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News

Researchers blast policy of flunking kids

University Of Chicago : 07 April, 2006  (Technical Article)
Chicago's policy of making failing students repeat a grade didn't help kids and should be scrapped, University of Chicago researchers said, but school officials insisted their 'commonsense'' approach has benefited the entire system.
Two studies released by the University of Chicago prompted dueling press conferences Tuesday over whether the Chicago public schools should continue flunking kids, the most controversial part of its nationally watched crackdown on social promotion.

'We should scrap what we're doing and go back to the drawing board,'' said Melissa Roderick, who joined co-researchers Jenny Nagaoka and Elaine Allensworth of the U. of C.'s Consortium on Chicago School Research to explain their studies. 'Retention should absolutely be a last resort.''

Countered Schools CEO Arne Duncan: 'Common sense, and even some research by the consortium, tells you that ending social promotions contributed to higher test scores and the lower dropout rates [in] the last eight years.''

Retention didn't help third-graders; it hurt sixth-graders, and it made eighth-graders far more likely to drop out, the studies of the early years of the policy found. Kids who repeated two grades were in high peril of dropping out by age 19, with 78 percent doing so, one study found.

In addition, researchers said, retained kids were three to six times more likely to wind up in special education, where they struggled more, compared to similar low-scoring kids promoted during the same time frame.

However, Chicago officials say they've since reduced special education referrals.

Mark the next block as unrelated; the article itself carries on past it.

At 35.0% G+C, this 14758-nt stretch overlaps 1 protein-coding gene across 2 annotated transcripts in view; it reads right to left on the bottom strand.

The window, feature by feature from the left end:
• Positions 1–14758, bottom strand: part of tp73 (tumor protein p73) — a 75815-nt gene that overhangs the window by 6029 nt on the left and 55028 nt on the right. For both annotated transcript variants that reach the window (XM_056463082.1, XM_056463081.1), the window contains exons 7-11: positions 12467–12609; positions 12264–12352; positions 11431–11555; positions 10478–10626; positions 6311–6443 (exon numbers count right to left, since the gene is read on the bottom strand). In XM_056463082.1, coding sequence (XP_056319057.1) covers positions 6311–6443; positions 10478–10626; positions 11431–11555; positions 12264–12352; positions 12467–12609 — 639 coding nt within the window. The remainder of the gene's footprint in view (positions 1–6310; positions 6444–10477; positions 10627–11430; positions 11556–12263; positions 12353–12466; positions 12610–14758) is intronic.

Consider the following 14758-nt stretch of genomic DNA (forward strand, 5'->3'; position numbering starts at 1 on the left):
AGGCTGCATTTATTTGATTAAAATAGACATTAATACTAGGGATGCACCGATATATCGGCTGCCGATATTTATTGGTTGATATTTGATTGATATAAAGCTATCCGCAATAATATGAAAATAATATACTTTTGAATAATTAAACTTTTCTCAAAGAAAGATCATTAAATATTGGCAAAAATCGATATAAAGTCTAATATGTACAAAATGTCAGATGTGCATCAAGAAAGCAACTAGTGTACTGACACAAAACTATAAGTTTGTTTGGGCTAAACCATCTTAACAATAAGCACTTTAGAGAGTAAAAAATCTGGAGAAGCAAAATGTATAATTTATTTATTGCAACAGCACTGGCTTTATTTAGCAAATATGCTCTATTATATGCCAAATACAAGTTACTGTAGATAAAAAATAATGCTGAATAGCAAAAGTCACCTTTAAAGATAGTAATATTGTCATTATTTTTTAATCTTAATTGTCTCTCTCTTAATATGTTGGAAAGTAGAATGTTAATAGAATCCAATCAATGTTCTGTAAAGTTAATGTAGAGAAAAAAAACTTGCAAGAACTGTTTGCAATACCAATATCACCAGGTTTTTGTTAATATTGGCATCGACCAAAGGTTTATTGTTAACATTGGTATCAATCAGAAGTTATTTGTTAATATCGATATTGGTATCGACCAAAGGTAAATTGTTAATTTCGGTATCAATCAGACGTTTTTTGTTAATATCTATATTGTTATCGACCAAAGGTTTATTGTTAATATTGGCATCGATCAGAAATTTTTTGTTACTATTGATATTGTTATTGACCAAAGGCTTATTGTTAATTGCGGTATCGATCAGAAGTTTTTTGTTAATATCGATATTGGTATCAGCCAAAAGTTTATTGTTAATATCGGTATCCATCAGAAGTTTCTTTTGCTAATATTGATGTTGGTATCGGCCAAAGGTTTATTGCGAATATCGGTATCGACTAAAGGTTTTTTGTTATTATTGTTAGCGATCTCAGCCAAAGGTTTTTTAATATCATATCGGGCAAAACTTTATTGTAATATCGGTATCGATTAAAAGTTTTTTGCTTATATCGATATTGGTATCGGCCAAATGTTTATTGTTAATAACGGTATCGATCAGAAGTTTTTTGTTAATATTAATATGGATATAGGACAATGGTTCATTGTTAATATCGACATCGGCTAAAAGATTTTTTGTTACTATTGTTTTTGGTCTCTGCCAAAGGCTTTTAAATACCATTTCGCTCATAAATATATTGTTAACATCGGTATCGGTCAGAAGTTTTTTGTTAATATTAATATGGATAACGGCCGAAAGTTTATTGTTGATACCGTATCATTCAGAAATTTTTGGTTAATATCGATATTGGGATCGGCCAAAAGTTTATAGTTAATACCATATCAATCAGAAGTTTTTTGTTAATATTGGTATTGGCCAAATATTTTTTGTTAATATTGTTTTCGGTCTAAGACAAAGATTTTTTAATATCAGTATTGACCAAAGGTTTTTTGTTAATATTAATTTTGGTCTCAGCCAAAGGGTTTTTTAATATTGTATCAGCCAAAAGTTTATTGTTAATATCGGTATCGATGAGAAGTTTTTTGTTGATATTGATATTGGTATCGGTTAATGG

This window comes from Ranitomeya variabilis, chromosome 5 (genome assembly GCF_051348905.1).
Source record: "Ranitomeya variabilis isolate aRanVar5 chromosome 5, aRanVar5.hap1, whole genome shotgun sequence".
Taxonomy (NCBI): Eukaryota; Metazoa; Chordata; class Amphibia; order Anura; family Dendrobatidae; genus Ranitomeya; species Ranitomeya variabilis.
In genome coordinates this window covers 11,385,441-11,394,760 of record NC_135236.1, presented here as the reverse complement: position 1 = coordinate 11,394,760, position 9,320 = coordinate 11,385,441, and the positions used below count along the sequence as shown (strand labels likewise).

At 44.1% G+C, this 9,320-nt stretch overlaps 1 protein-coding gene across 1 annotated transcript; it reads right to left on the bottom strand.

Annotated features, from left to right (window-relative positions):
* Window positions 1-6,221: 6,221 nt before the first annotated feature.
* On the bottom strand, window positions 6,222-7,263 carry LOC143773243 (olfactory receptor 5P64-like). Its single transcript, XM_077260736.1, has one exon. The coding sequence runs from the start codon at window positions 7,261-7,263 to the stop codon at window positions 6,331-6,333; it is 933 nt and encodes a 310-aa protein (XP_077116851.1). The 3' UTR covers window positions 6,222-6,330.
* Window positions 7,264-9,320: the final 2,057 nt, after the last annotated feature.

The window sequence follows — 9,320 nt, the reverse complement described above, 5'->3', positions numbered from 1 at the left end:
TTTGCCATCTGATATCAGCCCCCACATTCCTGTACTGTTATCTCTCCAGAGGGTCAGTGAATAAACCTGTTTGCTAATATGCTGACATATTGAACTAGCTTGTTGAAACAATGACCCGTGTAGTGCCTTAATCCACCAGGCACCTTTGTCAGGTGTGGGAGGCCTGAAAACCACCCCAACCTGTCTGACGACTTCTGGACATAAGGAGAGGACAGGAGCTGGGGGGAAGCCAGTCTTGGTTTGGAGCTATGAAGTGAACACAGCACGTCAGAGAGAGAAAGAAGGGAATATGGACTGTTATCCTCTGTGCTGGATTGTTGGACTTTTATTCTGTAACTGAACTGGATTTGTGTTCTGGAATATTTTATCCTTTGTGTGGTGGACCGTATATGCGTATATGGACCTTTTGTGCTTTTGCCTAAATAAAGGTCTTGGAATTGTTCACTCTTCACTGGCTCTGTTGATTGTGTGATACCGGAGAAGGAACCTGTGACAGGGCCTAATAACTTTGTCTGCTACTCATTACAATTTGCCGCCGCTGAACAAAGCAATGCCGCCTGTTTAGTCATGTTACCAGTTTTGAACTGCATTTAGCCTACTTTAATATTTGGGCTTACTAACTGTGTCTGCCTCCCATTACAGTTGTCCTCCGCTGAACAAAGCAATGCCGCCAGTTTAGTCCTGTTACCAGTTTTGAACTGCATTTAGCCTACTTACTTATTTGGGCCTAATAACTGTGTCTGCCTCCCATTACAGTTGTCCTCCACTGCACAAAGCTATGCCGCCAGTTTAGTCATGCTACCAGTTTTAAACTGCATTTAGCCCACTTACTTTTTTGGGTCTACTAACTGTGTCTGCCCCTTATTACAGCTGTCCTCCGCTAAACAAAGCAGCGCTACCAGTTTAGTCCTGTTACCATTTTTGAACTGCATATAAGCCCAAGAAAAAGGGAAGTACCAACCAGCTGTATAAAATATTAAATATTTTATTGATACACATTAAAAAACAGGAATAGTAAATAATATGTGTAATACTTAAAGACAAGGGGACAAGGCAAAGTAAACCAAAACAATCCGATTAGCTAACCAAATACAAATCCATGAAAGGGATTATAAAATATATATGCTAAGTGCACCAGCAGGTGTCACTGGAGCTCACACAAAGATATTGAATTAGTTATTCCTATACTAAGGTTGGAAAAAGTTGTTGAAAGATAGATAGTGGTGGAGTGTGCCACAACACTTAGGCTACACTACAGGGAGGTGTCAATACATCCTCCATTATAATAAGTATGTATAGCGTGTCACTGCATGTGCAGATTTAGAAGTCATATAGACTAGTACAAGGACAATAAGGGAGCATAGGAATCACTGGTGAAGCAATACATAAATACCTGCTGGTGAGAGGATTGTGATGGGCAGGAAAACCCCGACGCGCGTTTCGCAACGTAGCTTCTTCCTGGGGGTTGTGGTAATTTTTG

Roderick, a former top adviser to Duncan, said she advised him to change the policy before he softened it last month. She insisted the system 'abandoned'' kids once they were retained and didn't do enough in the early years to prevent their retention in the first place.

But the system will address those concerns by directing more help to kindergarten through third-graders in the 20 to 40 schools with the highest retention rates and offering more help to retained kids, said Chief Educational Officer Barbara Eason-Watkins.

In addition, the policy was tweaked so that math test scores no longer trigger retention, kids can no longer repeat the same grade twice and fewer kids can repeat three different grades, Duncan said. This year, kids only will be retained for low reading scores.

Chicago has been retaining 7,000 to 10,000 kids a year; it's not clear how the changes will trim those numbers.

Duncan insisted retention, and the threat of it, played a critical role in raising the system's test scores, as well as reducing its dropout rate. He pointed to earlier consortium studies indicating the threat of retention triggered better gains among older kids and more focused help from their teachers.

One of Tuesday's studies showed that even though retained kids were more likely to drop out, far more who weren't retained became less likely to drop out, resulting in no overall dropout gain.

However, Donald Moore of Designs for Change said even the new policy 'isn't ethical'' because it still turns retained kids into 'sacrificial lambs.''
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